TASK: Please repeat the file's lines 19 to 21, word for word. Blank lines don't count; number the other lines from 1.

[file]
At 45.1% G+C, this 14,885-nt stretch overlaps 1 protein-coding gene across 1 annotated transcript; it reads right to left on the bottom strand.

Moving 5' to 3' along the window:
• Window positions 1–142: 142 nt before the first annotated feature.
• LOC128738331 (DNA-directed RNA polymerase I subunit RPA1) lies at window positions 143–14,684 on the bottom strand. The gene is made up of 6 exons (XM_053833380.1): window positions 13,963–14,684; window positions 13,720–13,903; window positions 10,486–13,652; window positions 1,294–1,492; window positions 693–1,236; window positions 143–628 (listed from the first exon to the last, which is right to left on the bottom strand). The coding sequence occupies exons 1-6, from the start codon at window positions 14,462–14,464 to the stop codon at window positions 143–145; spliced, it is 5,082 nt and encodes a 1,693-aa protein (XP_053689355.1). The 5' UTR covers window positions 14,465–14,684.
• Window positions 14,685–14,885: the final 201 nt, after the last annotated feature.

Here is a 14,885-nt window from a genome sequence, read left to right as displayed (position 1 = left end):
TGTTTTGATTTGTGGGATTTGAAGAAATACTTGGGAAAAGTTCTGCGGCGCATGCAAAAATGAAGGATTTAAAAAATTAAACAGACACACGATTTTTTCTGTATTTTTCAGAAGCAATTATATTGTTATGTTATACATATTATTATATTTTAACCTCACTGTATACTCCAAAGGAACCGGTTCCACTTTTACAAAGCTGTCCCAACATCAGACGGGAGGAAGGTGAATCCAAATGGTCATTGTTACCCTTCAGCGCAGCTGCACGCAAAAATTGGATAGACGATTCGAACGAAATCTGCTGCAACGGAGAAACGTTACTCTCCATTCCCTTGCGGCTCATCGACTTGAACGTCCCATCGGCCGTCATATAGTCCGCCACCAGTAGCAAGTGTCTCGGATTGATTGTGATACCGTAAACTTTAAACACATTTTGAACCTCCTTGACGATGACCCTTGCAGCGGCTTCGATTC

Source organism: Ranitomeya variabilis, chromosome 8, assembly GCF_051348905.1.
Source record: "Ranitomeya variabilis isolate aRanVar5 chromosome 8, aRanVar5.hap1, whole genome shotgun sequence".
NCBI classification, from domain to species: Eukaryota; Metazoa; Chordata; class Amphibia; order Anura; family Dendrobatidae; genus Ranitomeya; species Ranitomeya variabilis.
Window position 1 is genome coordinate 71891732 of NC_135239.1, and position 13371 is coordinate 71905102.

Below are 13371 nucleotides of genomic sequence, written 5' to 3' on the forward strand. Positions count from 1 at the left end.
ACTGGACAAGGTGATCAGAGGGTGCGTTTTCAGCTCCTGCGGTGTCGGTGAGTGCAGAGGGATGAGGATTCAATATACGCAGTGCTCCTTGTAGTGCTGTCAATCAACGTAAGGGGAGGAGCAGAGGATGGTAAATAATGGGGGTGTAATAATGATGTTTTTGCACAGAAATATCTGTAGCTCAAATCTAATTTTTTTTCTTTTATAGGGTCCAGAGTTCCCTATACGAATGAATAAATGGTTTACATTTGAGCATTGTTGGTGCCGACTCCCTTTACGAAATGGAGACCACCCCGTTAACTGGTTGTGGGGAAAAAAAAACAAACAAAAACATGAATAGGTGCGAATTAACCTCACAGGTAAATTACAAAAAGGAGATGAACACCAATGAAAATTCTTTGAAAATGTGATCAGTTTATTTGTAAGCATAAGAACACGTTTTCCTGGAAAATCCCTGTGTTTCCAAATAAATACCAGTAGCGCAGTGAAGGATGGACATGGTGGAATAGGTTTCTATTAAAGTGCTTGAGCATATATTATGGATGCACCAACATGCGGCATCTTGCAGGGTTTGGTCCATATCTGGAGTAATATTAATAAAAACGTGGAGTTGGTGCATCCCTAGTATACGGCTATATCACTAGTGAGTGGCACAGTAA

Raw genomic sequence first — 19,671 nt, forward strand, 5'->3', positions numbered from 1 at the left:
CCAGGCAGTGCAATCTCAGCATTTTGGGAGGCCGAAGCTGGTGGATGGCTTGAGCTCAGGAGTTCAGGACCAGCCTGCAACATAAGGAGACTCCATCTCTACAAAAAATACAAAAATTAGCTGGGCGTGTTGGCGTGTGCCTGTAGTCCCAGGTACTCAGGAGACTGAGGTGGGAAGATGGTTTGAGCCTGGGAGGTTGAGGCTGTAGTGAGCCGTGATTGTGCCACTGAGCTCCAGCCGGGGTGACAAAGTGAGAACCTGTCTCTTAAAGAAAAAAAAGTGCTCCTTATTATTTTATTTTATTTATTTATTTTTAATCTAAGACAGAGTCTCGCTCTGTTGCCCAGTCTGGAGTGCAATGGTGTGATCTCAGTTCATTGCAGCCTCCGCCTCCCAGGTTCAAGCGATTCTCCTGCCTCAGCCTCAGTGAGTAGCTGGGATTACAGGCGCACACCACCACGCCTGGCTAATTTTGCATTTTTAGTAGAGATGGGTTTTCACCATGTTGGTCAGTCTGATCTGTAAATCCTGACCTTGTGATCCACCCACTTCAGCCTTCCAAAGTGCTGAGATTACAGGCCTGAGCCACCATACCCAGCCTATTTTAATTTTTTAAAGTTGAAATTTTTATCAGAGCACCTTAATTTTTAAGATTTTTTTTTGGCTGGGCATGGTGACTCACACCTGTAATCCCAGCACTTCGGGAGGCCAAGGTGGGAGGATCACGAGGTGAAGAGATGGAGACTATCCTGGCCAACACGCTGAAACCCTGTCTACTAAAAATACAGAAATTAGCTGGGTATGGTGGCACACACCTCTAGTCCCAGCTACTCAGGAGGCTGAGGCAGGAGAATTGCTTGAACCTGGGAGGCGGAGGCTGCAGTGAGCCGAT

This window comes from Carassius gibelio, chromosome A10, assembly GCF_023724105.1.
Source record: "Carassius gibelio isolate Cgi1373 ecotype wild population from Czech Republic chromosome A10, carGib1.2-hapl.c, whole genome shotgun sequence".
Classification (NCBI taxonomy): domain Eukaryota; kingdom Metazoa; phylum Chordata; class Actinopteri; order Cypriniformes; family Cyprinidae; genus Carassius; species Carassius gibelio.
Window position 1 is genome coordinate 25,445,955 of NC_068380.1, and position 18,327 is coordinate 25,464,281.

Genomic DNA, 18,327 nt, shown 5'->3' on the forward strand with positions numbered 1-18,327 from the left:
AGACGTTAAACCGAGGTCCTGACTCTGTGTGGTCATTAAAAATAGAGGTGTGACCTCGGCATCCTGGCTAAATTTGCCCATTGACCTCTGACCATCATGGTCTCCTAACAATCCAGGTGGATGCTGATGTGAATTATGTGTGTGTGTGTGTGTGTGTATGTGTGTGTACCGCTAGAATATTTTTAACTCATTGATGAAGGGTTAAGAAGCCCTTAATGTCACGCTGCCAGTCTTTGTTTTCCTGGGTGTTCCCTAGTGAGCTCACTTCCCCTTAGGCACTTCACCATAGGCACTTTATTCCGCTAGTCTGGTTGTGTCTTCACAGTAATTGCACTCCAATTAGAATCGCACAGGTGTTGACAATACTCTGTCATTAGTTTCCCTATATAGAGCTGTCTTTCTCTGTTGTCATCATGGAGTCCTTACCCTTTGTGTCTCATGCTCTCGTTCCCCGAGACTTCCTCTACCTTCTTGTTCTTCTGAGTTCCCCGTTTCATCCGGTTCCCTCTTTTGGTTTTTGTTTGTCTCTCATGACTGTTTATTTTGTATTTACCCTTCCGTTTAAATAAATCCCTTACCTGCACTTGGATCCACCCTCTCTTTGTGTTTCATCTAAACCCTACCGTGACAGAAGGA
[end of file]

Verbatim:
Window position 1 is genome coordinate 25,445,955 of NC_068380.1, and position 18,327 is coordinate 25,464,281.

Genomic DNA, 18,327 nt, shown 5'->3' on the forward strand with positions numbered 1-18,327 from the left:
AGACGTTAAACCGAGGTCCTGACTCTGTGTGGTCATTAAAAATAGAGGTGTGACCTCGGCATCCTGGCTAAATTTGCCCATTGACCTCTGACCATCATGGTCTCCTAACAATCCAGGTGGATGCTGATGTGAATTATGTGTGTGTGTGTGTGTGTGTATGTGTGTGTACCGCTAGAATATTTTTAACTCATTGATGAAGGGTTAAGAAGCCCTTAATGTCACGCTGCCAGTCTTTGTTTTCCTGGGTGTTCCCTAGTGAGCTCACTTCCCCTTAGGCACTTCACCATAGGCACTTTATTCCGCTAGTCTGGTTGTGTCTTCACAGTAATTGCACTCCAATTAGAATCGCACAGGTGTTGACAATACTCTGTCATTAGTTTCCCTATATAGAGCTGTCTTTCTCTGTTGTCATCATGGAGTCCTTACCCTTTGTGTCTCATGCTCTCGTTCCCCGAGACTTCCTCTACCTTCTTGTTCTTCTGAGTTCCCCGTTTCATCCGGTTCCCTCTTTTGGTTTTTGTTTGTCTCTCATGACTGTTTATTTTGTATTTACCCTTCCGTTTAAATAAATCCCTTACCTGCACTTGGATCCACCCTCTCTTTGTGTTTCATCTAAACCCTACCGTGACAGAAGGA